Winter Roosting Ecology of Eastern Red Bats in Southwest Missouri
Eastern red bats (Lasiurus borealis) have been found to overwinter in areas that can experience severe fluctuations in temperature. We examined the red bat's use of winter roosts in southwest Missouri, USA, for 2 winters (2003–2005). We found tree roosts in eastern red cedars (Juniperus virginiana) and hardwoods. Tree roost sites were located on the south side of trees, and we found roost trees on south-facing slopes. Roost sites occurred more frequently in the location with least canopy cover. Bats switched from tree roosts to leaf litter roosts when ambient temperatures approached or fell below freezing. We found habitat characteristics and aspect to be determining factors in the selection of leaf litter roosts. Management of overwintering red bats requires a diverse forest structure, including canopy gaps, stand-density variation, and leaf-bearing trees, including oaks (Quercus spp.).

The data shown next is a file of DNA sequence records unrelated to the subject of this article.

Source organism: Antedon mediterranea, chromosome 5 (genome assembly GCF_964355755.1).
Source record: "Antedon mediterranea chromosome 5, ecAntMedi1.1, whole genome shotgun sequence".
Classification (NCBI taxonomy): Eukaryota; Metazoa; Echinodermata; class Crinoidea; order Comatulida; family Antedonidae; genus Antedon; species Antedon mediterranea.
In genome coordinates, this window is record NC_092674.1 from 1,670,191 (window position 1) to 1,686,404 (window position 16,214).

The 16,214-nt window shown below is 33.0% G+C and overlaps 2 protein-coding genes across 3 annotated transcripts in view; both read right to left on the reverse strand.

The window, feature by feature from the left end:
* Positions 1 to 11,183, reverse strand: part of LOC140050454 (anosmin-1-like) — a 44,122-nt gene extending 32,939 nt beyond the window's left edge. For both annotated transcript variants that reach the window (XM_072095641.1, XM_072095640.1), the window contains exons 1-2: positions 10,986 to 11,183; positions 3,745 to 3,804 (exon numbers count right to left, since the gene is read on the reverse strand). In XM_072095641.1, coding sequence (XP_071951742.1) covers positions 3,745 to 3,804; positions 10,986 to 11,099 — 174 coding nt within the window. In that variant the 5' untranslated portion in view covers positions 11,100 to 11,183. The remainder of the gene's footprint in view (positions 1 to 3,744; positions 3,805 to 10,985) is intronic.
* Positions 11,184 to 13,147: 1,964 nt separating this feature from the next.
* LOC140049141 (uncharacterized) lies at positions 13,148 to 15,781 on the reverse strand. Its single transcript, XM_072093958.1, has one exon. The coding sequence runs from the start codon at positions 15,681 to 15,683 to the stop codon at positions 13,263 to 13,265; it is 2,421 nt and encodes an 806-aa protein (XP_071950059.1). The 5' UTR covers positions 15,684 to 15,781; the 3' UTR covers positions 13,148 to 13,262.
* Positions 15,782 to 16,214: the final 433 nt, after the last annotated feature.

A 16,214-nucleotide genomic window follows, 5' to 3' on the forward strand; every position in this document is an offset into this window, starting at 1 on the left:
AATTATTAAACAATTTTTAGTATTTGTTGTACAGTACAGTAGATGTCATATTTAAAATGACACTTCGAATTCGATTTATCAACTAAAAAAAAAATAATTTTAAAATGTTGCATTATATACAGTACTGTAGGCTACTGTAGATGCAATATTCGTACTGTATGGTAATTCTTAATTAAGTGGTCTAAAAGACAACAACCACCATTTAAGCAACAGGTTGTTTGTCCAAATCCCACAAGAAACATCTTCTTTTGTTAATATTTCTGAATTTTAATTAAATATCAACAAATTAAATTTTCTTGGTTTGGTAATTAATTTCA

Mormann, Brad M., and Lynn W. Robbins. "Winter roosting ecology of eastern red bats in southwest Missouri." The Journal of Wildlife Management 71, no. 1 (2007): 213-217.
The Journal of Wildlife Management